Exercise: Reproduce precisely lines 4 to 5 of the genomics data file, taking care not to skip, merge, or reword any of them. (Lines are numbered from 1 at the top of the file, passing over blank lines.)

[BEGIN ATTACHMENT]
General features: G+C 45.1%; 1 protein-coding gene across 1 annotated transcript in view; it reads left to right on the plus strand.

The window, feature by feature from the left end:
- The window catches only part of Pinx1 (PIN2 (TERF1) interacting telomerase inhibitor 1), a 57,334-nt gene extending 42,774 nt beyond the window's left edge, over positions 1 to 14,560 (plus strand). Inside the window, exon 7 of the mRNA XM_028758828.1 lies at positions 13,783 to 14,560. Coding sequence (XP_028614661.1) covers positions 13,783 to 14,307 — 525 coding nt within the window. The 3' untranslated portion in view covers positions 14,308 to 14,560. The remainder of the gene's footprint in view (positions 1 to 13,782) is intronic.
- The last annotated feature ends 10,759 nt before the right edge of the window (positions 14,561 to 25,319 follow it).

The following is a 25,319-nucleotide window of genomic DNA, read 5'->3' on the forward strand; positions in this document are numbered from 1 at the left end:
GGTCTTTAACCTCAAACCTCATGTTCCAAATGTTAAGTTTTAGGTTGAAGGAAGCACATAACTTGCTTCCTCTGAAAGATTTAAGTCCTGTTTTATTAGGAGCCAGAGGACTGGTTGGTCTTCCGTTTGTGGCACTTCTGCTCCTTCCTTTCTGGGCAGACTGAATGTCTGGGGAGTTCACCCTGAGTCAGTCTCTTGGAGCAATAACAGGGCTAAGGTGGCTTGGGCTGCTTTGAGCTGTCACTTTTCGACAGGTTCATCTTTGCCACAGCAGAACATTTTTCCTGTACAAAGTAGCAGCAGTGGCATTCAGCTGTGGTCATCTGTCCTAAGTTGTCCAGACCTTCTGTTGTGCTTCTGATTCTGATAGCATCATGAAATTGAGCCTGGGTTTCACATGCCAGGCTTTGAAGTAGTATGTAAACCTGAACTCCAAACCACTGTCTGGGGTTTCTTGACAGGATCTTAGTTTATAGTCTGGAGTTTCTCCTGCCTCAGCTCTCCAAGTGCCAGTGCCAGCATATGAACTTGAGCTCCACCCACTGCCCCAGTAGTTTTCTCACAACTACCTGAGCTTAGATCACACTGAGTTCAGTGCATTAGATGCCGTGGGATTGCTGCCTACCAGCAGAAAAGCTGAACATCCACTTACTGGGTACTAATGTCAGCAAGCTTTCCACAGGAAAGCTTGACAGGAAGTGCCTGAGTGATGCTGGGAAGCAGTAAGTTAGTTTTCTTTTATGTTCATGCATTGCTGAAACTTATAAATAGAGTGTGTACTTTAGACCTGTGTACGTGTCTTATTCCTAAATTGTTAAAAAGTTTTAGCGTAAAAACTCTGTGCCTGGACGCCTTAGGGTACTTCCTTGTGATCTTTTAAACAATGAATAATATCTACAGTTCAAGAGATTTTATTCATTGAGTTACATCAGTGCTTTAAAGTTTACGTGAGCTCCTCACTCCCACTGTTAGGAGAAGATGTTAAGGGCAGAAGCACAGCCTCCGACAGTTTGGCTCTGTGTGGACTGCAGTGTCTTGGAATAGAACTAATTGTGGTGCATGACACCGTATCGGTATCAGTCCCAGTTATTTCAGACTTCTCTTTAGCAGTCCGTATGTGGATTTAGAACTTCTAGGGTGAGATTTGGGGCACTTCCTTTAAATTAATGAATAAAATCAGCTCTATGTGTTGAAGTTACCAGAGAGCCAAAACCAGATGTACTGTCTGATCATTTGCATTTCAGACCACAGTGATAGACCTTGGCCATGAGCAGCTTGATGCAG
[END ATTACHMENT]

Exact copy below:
- The last annotated feature ends 10,759 nt before the right edge of the window (positions 14,561 to 25,319 follow it).

The following is a 25,319-nucleotide window of genomic DNA, read 5'->3' on the forward strand; positions in this document are numbered from 1 at the left end: